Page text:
Developers, do you know your nitrates from your phosphates?
By Guy Murray, Head of Development Finance, West One Loans
Alongside finance and healthcare, the environment is undoubtedly one of the most regulated parts of the UK economy.
That's understandable when you consider how fiercely protective we are of your nation's outstanding coastlines, wildlife and countryside. However, there is no denying that where there is red tape, it usually means added costs, delayed projects and more than the odd headache for developers.
There is one emerging environmental issue that has the potential to catch out developers that are both underprepared and unaware - and that is the matter of nutrient neutrality.
It relates to a process called eutrophication, where nutrient pollution causes excessive plant and algal growth, preventing light from entering and denying the fabric of life to exist beneath the waterline.
Local planning authorities now have to work with Natural England's requirements on nutrient neutrality due to concerns about the impact developments can have on the surrounding environment.
Wastewater infrastructure - along with agriculture - can contribute to eutrophication, and Natural England, which has the power to implement environmental legislation on behalf of the government, is increasingly stepping in to ensure developments are not adding to the nutrient burden.
Their involvement is causing significant delays to housing projects with the Home Builders Federation (HBF) estimating that around 120,000 new homes are currently held up. In these areas, developers are told they cannot start or resume building work until they can prove “nutrient neutrality”.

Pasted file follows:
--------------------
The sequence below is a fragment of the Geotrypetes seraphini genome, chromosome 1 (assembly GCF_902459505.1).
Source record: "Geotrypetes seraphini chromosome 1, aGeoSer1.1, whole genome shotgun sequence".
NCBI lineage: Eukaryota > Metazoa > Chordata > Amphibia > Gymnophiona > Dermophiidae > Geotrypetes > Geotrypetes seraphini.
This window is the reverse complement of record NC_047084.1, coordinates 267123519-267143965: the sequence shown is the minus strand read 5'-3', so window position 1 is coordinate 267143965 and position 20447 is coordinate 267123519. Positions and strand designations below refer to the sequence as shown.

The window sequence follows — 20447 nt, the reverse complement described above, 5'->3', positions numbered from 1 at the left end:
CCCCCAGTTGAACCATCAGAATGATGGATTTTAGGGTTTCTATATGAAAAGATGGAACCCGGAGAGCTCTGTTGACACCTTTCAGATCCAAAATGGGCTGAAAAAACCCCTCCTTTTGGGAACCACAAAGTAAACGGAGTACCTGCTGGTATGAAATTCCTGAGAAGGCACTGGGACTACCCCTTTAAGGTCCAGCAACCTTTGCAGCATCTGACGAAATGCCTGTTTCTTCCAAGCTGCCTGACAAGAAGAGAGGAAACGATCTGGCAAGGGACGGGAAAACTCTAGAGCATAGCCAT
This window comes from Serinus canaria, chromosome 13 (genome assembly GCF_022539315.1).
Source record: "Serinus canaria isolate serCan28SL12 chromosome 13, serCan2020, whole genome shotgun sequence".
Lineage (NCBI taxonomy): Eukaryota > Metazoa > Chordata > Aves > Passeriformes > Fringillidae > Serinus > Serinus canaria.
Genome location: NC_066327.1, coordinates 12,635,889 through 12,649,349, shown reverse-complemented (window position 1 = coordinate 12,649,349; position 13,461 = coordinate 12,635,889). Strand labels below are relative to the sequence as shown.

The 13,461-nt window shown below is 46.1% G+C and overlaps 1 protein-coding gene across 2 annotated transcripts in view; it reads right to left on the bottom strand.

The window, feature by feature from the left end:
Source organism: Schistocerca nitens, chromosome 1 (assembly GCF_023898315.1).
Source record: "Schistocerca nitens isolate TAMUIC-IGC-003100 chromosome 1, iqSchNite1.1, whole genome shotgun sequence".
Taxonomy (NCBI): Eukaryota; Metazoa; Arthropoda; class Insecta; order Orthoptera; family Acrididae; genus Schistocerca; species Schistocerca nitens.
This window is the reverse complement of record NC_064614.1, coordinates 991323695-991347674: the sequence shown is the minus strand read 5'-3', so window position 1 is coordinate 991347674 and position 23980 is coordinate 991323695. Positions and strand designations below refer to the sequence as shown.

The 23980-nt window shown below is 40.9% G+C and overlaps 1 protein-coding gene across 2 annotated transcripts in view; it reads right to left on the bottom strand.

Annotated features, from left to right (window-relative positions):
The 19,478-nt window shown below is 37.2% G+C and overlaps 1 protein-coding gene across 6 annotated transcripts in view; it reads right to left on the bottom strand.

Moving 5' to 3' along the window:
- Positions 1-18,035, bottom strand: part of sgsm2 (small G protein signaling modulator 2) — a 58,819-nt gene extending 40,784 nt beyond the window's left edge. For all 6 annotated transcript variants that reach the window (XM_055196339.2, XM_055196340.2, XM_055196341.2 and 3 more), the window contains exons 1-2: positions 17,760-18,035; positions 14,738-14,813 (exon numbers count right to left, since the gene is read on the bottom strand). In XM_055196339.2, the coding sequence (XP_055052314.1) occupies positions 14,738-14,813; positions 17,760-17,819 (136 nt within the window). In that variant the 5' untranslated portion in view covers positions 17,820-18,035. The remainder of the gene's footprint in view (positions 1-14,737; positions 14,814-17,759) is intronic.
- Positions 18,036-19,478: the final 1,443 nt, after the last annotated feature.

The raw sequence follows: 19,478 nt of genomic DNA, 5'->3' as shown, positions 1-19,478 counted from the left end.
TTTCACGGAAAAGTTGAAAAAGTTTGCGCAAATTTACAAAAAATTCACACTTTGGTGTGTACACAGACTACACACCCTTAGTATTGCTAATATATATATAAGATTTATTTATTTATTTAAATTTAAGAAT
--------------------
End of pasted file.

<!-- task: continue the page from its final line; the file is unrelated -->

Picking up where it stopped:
If this sounds unfamiliar, it’s because Natural England has only intervened so far in 74 out of 333 local authorities in England, according to the HBF.
However, this should be on all developers’ agendas. So, what can they do to ensure they do not become tied up in red tape when it comes to nutrient neutrality?
There is no single answer to that question and I can only talk about the solutions we have been using with our developers.
We work with a property advisory business called Cicero Estates which, in tandem with regulated statutory water undertaker, Albion, use nature-based solutions such as building new constructed wetlands to achieve nutrient neutrality.
This solution supports developers who can purchase credits to offset the impacts of their developments.
Cicero and Albion can look at a range of onsite treatment processes to deliver the outcomes that nutrient neutrality requires.
There will be many other solutions out there and developers should start becoming familiar with them now.
Otherwise, we could very quickly see a situation forming where housebuilding in this country comes to a grinding halt because they don’t have a solution to this particular problem.
As this issue becomes better known, we may also see lenders require developers to provide evidence of their solutions before agreeing to lend them money.
I don’t want to overstate the issue. Developers are used to complying with vast swathes of regulations, so this is not an insurmountable challenge for them.
But it is something they need to start considering today if they want to avoid delays and frustration further down the line.